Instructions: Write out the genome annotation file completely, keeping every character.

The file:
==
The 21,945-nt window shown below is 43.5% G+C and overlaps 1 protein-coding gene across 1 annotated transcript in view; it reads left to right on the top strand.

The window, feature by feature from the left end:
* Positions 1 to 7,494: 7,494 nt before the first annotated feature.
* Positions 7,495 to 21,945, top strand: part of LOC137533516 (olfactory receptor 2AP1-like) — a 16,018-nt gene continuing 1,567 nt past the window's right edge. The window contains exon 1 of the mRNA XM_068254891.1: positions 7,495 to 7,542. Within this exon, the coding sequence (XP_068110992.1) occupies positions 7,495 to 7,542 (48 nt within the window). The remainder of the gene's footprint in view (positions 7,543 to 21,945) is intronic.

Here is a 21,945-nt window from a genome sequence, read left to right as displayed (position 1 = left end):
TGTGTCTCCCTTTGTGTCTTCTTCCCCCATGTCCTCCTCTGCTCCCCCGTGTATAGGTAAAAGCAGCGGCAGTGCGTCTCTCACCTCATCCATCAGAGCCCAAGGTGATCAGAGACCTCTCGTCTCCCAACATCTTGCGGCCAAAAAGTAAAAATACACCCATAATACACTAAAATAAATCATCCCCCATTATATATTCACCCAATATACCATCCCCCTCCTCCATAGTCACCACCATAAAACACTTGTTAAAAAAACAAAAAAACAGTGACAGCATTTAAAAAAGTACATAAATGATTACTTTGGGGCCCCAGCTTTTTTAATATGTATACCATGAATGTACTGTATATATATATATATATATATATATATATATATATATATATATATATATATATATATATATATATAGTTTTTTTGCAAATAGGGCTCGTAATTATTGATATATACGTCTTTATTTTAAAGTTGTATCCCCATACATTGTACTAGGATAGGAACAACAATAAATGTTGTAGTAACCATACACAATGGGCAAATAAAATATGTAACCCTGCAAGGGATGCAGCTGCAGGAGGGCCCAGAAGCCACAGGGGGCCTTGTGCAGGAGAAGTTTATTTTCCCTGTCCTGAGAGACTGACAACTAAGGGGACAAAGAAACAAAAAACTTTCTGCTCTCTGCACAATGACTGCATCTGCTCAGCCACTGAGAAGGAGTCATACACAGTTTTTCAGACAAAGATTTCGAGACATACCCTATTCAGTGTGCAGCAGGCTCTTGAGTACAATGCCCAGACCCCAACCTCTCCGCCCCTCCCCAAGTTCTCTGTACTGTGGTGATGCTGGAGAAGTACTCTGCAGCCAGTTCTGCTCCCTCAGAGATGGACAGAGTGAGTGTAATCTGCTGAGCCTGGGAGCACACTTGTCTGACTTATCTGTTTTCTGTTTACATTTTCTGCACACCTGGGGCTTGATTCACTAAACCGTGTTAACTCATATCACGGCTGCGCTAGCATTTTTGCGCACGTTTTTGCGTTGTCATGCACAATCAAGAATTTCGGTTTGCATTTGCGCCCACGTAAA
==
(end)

The 21,945-nt window shown below is 43.5% G+C and overlaps 1 protein-coding gene across 1 annotated transcript in view; it reads left to right on the top strand.

The window, feature by feature from the left end:
* Positions 1 to 7,494: 7,494 nt before the first annotated feature.
* Positions 7,495 to 21,945, top strand: part of LOC137533516 (olfactory receptor 2AP1-like) — a 16,018-nt gene continuing 1,567 nt past the window's right edge. The window contains exon 1 of the mRNA XM_068254891.1: positions 7,495 to 7,542. Within this exon, the coding sequence (XP_068110992.1) occupies positions 7,495 to 7,542 (48 nt within the window). The remainder of the gene's footprint in view (positions 7,543 to 21,945) is intronic.

Here is a 21,945-nt window from a genome sequence, read left to right as displayed (position 1 = left end):
TGTGTCTCCCTTTGTGTCTTCTTCCCCCATGTCCTCCTCTGCTCCCCCGTGTATAGGTAAAAGCAGCGGCAGTGCGTCTCTCACCTCATCCATCAGAGCCCAAGGTGATCAGAGACCTCTCGTCTCCCAACATCTTGCGGCCAAAAAGTAAAAATACACCCATAATACACTAAAATAAATCATCCCCCATTATATATTCACCCAATATACCATCCCCCTCCTCCATAGTCACCACCATAAAACACTTGTTAAAAAAACAAAAAAACAGTGACAGCATTTAAAAAAGTACATAAATGATTACTTTGGGGCCCCAGCTTTTTTAATATGTATACCATGAATGTACTGTATATATATATATATATATATATATATATATATATATATATATATATATATATATATATATATATAGTTTTTTTGCAAATAGGGCTCGTAATTATTGATATATACGTCTTTATTTTAAAGTTGTATCCCCATACATTGTACTAGGATAGGAACAACAATAAATGTTGTAGTAACCATACACAATGGGCAAATAAAATATGTAACCCTGCAAGGGATGCAGCTGCAGGAGGGCCCAGAAGCCACAGGGGGCCTTGTGCAGGAGAAGTTTATTTTCCCTGTCCTGAGAGACTGACAACTAAGGGGACAAAGAAACAAAAAACTTTCTGCTCTCTGCACAATGACTGCATCTGCTCAGCCACTGAGAAGGAGTCATACACAGTTTTTCAGACAAAGATTTCGAGACATACCCTATTCAGTGTGCAGCAGGCTCTTGAGTACAATGCCCAGACCCCAACCTCTCCGCCCCTCCCCAAGTTCTCTGTACTGTGGTGATGCTGGAGAAGTACTCTGCAGCCAGTTCTGCTCCCTCAGAGATGGACAGAGTGAGTGTAATCTGCTGAGCCTGGGAGCACACTTGTCTGACTTATCTGTTTTCTGTTTACATTTTCTGCACACCTGGGGCTTGATTCACTAAACCGTGTTAACTCATATCACGGCTGCGCTAGCATTTTTGCGCACGTTTTTGCGTTGTCATGCACAATCAAGAATTTCGGTTTGCATTTGCGCCCACGTAAA